Charles Macklin, an Irish actor, born in Westmeath about 1690, died in London, July 11, 1797. His real name was McLaughlin. At the age of 14 he was apprenticed to a saddler, and soon ran away to England, where he married the widow of a publican. This marriage was speedily dissolved on account of his youth, and Macklin, returning to Ireland, became badgeman in Trinity college, Dublin. In 1711 he again visited England, and joined.a strolling company of players in the capacity of harlequin. In 1725 he made his appearance at the Lincoln's Inn theatre, London, as Alexander in "CEdipus." In 1735 he accidentally killed a fellow actor in a quarrel, for which he was tried and found guilty of manslaughter. He was however acting in 1741, when he established his fame by his representation of Shy-lock at Drury Lane theatre. Retiring from the stage in 1753, he turned tavern-keeper and lecturer on oratory in Covent Garden. He lectured in full dress, and was laughed at by the wits of the day; and this speculation having failed, he returned to the stage in 1758, where he continued with some intervals till 1789, when, in his 100th year, the failure of his powers finally compelled him to abandon it for ever.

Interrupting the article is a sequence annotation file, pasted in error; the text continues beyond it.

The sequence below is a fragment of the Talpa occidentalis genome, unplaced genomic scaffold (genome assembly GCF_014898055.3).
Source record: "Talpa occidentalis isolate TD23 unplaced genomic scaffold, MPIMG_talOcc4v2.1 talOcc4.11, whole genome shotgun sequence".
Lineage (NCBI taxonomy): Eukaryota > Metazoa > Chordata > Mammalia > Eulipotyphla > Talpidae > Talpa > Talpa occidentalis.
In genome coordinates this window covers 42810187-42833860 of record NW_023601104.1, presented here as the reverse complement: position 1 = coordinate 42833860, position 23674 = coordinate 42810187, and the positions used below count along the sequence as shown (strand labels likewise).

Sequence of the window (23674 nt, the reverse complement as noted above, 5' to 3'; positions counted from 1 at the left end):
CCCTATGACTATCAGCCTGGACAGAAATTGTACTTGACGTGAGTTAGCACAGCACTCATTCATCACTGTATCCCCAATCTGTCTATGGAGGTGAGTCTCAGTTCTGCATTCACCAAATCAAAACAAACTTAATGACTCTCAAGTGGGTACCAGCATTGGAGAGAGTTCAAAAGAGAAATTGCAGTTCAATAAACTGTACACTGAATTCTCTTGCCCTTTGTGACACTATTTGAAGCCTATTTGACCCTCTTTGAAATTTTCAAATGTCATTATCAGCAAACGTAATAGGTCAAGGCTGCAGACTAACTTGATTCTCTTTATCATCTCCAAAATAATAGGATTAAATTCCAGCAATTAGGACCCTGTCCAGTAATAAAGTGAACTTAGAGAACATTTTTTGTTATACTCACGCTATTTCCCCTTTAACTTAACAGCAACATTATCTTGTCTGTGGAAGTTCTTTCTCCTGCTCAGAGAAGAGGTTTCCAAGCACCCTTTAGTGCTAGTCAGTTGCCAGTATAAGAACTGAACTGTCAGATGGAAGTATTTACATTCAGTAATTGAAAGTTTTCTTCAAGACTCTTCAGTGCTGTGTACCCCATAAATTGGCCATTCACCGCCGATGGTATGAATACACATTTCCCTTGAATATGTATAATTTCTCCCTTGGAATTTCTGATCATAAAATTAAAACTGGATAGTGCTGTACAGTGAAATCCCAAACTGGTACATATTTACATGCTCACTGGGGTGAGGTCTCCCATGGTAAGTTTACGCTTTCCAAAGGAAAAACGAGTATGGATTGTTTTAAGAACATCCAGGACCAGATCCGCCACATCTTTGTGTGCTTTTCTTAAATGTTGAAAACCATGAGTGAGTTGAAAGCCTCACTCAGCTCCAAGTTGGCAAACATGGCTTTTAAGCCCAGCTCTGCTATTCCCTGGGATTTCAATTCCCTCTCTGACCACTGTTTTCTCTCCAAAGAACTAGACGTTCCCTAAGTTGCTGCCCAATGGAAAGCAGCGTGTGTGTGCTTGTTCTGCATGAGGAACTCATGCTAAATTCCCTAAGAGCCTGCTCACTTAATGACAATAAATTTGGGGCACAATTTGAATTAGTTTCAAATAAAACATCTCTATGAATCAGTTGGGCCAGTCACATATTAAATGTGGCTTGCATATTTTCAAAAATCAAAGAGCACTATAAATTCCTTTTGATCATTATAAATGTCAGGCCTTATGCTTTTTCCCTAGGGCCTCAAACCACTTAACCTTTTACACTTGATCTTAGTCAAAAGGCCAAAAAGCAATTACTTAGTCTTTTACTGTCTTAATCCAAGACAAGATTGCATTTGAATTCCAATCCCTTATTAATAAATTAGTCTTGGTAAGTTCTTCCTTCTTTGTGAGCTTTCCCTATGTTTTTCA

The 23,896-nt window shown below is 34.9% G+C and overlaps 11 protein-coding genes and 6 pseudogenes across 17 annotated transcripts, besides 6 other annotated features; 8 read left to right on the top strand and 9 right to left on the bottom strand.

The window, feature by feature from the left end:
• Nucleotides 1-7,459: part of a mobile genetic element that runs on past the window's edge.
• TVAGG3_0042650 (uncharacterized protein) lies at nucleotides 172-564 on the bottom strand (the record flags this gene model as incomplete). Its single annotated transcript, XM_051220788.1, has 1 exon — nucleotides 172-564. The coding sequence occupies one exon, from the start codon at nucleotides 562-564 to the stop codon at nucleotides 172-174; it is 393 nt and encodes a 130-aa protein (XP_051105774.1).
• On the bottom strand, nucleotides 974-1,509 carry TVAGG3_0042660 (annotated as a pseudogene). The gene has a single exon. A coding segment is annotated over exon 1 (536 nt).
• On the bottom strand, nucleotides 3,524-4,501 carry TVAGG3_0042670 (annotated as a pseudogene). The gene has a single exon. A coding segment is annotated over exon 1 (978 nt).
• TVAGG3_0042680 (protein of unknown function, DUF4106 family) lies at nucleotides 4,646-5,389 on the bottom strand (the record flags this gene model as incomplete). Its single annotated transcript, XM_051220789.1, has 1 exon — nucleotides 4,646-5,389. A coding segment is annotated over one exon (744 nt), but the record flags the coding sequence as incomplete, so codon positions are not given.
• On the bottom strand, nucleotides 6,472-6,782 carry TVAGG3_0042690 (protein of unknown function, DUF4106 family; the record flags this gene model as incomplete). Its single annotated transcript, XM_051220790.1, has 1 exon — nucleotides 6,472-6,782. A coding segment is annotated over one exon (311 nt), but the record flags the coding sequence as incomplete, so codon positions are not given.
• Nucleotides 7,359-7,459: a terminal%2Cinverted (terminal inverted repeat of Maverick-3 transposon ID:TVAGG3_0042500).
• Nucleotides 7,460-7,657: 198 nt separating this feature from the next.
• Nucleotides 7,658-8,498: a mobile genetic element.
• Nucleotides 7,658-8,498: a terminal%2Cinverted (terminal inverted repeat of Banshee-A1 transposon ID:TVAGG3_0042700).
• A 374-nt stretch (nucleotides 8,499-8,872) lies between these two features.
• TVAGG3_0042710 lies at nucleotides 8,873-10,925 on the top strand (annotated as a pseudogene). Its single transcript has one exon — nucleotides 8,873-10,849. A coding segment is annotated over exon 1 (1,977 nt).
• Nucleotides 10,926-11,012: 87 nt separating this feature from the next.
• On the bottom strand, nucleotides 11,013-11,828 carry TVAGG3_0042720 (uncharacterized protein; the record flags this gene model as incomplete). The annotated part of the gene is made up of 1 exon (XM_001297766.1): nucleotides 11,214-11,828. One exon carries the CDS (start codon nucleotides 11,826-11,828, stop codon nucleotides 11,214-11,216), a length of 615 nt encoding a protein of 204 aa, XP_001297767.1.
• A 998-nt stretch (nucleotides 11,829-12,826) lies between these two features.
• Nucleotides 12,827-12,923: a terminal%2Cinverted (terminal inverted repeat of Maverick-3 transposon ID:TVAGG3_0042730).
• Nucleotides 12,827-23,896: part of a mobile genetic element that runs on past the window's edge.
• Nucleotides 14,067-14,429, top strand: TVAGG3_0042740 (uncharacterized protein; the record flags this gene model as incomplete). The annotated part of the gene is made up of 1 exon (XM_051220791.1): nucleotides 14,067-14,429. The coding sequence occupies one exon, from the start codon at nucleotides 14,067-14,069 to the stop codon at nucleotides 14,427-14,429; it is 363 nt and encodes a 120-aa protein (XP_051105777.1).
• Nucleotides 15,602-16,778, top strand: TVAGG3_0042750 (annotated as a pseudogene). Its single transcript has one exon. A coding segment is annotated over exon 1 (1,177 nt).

There is some doubt as to the date of his birth, he himself, to serve a special purpose, as was alleged, placing it in 1699, contrary to the evidence of his contemporaries; but even in that case he presents an extraordinary instance of professional longevity. He was the author of ten dramas, two of which are still occasionally represented, "The Man of the World" and "Love a la Mode." A memoir of him, by J. T. Kirkman, was published in London in 1799.